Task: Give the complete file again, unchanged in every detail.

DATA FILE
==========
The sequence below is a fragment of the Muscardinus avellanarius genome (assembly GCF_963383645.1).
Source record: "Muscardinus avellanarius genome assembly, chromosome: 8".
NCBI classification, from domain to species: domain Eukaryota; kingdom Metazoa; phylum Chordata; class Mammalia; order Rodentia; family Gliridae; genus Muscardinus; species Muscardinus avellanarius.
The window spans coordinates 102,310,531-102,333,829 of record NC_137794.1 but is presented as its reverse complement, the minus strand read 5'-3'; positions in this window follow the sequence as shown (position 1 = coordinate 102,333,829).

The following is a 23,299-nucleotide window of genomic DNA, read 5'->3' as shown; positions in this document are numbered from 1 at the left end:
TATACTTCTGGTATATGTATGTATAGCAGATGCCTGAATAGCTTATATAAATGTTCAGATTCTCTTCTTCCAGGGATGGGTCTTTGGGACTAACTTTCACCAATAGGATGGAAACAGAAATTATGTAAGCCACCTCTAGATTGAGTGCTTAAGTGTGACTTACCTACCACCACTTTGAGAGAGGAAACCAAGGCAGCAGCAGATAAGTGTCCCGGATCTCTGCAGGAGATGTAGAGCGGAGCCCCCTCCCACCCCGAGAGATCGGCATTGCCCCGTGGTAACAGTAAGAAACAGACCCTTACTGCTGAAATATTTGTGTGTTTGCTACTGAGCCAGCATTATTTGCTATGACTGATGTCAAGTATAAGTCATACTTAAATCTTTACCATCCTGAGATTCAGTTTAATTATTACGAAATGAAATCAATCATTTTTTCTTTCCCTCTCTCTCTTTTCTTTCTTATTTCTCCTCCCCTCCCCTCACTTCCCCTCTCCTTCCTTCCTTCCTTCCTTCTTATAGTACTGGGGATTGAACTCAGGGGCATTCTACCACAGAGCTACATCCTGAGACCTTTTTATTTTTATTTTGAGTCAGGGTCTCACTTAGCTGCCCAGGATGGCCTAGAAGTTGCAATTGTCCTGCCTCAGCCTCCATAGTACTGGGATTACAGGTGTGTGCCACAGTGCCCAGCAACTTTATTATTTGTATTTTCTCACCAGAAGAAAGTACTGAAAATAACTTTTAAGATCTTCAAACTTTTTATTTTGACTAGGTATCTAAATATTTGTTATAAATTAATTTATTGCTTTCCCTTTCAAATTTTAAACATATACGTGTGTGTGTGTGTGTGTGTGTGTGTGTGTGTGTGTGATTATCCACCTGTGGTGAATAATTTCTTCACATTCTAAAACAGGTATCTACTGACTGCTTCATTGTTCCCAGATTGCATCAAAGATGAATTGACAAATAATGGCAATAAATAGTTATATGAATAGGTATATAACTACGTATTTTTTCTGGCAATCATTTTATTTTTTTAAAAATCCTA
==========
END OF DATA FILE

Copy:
The sequence below is a fragment of the Muscardinus avellanarius genome (assembly GCF_963383645.1).
Source record: "Muscardinus avellanarius genome assembly, chromosome: 8".
NCBI classification, from domain to species: domain Eukaryota; kingdom Metazoa; phylum Chordata; class Mammalia; order Rodentia; family Gliridae; genus Muscardinus; species Muscardinus avellanarius.
The window spans coordinates 102,310,531-102,333,829 of record NC_137794.1 but is presented as its reverse complement, the minus strand read 5'-3'; positions in this window follow the sequence as shown (position 1 = coordinate 102,333,829).

The following is a 23,299-nucleotide window of genomic DNA, read 5'->3' as shown; positions in this document are numbered from 1 at the left end:
TATACTTCTGGTATATGTATGTATAGCAGATGCCTGAATAGCTTATATAAATGTTCAGATTCTCTTCTTCCAGGGATGGGTCTTTGGGACTAACTTTCACCAATAGGATGGAAACAGAAATTATGTAAGCCACCTCTAGATTGAGTGCTTAAGTGTGACTTACCTACCACCACTTTGAGAGAGGAAACCAAGGCAGCAGCAGATAAGTGTCCCGGATCTCTGCAGGAGATGTAGAGCGGAGCCCCCTCCCACCCCGAGAGATCGGCATTGCCCCGTGGTAACAGTAAGAAACAGACCCTTACTGCTGAAATATTTGTGTGTTTGCTACTGAGCCAGCATTATTTGCTATGACTGATGTCAAGTATAAGTCATACTTAAATCTTTACCATCCTGAGATTCAGTTTAATTATTACGAAATGAAATCAATCATTTTTTCTTTCCCTCTCTCTCTTTTCTTTCTTATTTCTCCTCCCCTCCCCTCACTTCCCCTCTCCTTCCTTCCTTCCTTCCTTCTTATAGTACTGGGGATTGAACTCAGGGGCATTCTACCACAGAGCTACATCCTGAGACCTTTTTATTTTTATTTTGAGTCAGGGTCTCACTTAGCTGCCCAGGATGGCCTAGAAGTTGCAATTGTCCTGCCTCAGCCTCCATAGTACTGGGATTACAGGTGTGTGCCACAGTGCCCAGCAACTTTATTATTTGTATTTTCTCACCAGAAGAAAGTACTGAAAATAACTTTTAAGATCTTCAAACTTTTTATTTTGACTAGGTATCTAAATATTTGTTATAAATTAATTTATTGCTTTCCCTTTCAAATTTTAAACATATACGTGTGTGTGTGTGTGTGTGTGTGTGTGTGTGTGTGTGATTATCCACCTGTGGTGAATAATTTCTTCACATTCTAAAACAGGTATCTACTGACTGCTTCATTGTTCCCAGATTGCATCAAAGATGAATTGACAAATAATGGCAATAAATAGTTATATGAATAGGTATATAACTACGTATTTTTTCTGGCAATCATTTTATTTTTTTAAAAATCCTA